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INDULGE textiles to buy, collect or simply admire 34 SHOP TALK Polly Leonard goes shopping at Santa Fe Drygoods 79 GUIDING HAND Tanja Malo Uncovers The Nordic Embroidery Archive by GW-A

GLOBAL textiles from around the world 20 ANCIENT AND MODERN Alexander Girard's Hymns to Humanity by Khristaan Villela 74 A WALK IN THE RICEFIELD The Embroideries of Somporn Intaraprayong by Sophie Vent. photography by Dhani Chinalai Spinola 30BUT SERIOUSLY, FOLKS Cultural Mis-Appropriation by Lidewij Edelkoort illustrated by Emmanuel Pierre

ANECDOTE textiles that touch our lives 42 WHITER THAN WHITE Chikankari, a Flowering of Muslin by Sonia Ashmore 56 TICKLED PINK Authentic Voices Juana and Porfirio Gutierrez by Keith Recker photography by Joe Coca 62 LORD OF THE DANCE The Bells and Whistles Of Morris Costume by Mellany Robinson. 66 LESSER SPOTTED A brief visit to Primmy Chorley’s World by Jane Audas photography by Dewi Tannatt Lloyd

ATTIRE critical reporting of fashion trends 10 COSTUME DRAMA Antonina Belinska styles Ukranian folk Costume by GW-A 46 LIVING MODERN Georgia O’keeffe’s Handmade Wordrobe by Wanda M Corn 52 THE FUTURE IS HANDMADE Carla Fernández’s and her Mexican Revolution by Marcella Echavarria 70 TRUE OR FALSE Decorative Pockets In Romanian Folk Dress by Emma-Rose Barber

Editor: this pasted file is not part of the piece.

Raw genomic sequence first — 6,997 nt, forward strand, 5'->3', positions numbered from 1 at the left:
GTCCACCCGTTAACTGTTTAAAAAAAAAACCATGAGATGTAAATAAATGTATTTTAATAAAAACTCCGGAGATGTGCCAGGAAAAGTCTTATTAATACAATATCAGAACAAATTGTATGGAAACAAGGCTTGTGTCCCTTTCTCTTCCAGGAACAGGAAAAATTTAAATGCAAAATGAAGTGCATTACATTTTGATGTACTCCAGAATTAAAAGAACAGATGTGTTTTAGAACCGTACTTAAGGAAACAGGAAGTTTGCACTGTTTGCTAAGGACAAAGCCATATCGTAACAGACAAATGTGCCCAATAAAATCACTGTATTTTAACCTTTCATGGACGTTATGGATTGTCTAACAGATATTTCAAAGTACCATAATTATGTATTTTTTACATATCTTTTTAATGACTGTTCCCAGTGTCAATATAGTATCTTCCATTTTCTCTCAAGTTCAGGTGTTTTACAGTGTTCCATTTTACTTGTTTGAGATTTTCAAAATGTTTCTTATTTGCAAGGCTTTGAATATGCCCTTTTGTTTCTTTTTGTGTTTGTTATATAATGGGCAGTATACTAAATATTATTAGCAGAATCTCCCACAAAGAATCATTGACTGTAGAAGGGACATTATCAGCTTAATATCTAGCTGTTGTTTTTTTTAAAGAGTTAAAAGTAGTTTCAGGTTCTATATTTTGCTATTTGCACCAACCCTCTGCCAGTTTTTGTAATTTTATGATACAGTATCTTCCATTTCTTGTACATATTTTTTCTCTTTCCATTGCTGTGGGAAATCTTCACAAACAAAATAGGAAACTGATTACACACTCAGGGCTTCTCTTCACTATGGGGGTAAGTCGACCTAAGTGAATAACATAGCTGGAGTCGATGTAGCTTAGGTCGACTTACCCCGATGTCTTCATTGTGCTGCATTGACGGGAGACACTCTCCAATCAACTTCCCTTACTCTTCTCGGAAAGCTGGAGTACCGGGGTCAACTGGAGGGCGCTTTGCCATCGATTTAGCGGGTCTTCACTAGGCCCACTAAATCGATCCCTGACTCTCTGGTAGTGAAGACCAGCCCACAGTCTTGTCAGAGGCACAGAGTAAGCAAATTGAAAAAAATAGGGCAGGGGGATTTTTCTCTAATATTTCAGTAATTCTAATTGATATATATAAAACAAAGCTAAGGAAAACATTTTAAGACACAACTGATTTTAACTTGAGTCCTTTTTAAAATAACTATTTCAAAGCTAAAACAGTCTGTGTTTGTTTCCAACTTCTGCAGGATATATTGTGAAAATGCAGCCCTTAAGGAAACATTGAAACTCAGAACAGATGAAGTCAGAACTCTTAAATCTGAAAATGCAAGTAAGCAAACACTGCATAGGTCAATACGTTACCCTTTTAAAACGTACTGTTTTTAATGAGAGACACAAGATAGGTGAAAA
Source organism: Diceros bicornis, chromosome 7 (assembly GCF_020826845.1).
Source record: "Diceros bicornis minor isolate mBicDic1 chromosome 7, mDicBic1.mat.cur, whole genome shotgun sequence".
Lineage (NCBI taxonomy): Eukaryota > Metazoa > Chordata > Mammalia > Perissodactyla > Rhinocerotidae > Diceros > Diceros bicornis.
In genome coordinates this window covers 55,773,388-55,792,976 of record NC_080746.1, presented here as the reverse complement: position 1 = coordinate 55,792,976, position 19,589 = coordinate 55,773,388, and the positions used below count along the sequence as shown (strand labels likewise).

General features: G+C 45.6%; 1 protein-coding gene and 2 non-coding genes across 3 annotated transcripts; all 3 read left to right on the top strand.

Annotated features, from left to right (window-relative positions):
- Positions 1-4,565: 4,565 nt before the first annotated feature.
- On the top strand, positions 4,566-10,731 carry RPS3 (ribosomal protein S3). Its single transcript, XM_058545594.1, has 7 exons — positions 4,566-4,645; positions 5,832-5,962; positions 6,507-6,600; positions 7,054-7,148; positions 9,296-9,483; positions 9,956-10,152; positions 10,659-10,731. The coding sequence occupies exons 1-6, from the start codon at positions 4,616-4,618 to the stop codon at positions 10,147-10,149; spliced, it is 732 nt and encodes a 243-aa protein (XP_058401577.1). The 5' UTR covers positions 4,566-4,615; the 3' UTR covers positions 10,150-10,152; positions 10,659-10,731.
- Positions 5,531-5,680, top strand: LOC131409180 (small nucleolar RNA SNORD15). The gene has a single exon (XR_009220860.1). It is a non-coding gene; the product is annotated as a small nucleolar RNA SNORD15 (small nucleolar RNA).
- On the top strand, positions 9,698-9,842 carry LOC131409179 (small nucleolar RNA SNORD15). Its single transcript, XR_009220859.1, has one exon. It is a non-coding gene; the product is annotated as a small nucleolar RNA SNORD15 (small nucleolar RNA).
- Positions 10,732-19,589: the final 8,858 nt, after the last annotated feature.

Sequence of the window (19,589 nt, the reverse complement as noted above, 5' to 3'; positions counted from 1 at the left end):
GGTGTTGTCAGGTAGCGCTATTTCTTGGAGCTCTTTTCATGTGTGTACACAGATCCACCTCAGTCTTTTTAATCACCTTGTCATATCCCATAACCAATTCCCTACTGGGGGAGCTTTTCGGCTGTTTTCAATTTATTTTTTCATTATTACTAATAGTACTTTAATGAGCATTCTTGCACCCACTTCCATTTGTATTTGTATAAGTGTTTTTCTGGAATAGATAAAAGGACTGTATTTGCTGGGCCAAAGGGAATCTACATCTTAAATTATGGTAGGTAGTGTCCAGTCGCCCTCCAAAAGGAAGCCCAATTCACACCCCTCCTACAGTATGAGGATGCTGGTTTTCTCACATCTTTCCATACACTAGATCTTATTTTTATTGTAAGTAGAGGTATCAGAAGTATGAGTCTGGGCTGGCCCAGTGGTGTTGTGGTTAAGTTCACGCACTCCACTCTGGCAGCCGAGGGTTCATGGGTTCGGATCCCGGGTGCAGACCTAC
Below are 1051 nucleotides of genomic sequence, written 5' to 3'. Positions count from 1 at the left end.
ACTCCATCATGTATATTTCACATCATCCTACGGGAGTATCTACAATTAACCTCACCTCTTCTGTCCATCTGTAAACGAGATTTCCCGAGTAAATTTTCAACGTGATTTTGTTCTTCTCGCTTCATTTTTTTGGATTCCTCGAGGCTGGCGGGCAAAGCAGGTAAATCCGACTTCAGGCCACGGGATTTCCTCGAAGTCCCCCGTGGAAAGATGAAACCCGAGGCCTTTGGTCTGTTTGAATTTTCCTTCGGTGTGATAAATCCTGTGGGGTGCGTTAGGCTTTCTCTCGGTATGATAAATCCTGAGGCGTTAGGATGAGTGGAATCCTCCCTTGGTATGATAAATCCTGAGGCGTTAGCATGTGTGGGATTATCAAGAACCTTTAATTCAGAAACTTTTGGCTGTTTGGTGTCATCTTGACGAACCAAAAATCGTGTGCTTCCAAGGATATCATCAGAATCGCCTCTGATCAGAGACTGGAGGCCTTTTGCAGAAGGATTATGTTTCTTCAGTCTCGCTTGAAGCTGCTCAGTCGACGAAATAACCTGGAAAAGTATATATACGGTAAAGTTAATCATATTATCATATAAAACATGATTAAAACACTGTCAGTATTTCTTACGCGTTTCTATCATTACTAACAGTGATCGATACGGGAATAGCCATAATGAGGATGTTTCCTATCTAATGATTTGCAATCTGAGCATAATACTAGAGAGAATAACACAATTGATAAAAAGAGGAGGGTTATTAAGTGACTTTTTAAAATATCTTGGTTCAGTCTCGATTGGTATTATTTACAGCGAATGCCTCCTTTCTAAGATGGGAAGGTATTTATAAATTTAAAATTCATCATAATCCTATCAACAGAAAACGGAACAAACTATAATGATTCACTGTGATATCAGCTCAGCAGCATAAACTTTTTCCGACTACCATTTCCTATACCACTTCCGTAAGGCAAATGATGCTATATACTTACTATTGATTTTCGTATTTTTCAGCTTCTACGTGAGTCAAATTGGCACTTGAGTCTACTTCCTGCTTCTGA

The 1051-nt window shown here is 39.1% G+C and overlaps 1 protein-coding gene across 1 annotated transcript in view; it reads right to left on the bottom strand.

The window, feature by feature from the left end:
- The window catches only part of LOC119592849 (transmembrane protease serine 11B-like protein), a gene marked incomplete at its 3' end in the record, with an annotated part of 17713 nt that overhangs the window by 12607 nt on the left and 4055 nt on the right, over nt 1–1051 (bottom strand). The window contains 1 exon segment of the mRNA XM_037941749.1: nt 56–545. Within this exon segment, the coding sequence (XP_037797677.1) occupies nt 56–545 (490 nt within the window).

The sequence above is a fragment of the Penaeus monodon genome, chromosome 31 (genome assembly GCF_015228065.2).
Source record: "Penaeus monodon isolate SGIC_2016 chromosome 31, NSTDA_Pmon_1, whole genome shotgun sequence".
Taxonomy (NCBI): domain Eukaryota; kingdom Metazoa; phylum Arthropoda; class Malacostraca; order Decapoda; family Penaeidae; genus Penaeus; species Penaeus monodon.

INDUSTRY from craft to commerce 16 MARKET TRADING The International Folk Art Market in Santa Fe by Polly Leonard interviews Keith Recker. 24 ARTISTIC LICENCE The Appreciation and Appropriation of Cultural Herritage by Ptolemy Mann

COSTUME DRAMA Antonina Belinska styles Ukranian folk Costume


‘Nothing is so compelling to rethink the present, as the memory of our roots, history and traditions’, costume designer for blockbuster historical films Antonina Belinska tells us how she, along with other creatives and Ukrainian public figures grouped together for a national cause.

Tell me a little about the Shchyri project. Why did you want to be involved? The ‘Schiri’ project was created by Domosfera company and the Grace and Todorchuk agency as a charity project in 2014. The goal of the project was to raise money for the treatment of wounded Ukrainian soldiers who were injured in hostilities in eastern Ukraine. Later the goal of the project became to raise money to support two ethnographic museums, pictured here are the images from the later 2016 project.

2014 was a difficult time, a lot of people died who fought first with the pro-Russian government in Ukraine on Maidan, and then for the integrity of our state in the east of Ukraine. Our army, soldiers and volunteers needed support and everyone tried to do what they could. So Yaroslav Grace and Natalia Kravets got the idea to create a beautiful patriotic calendar to inspire people and raise funds to support the patriots. To attract more attention to the project, famous figures of Ukraine were invited; singers, TV presenters, actors, sportsmen; I was invited to the project as a costume designer. And since I am an historical costume designer, I offered to collect authentic rural costumes from different regions of Ukraine dating from the late 19th and early 20th centuries.4


ARTISTIC LICENCE The Appreciation and Appropriation of Cultural Heritage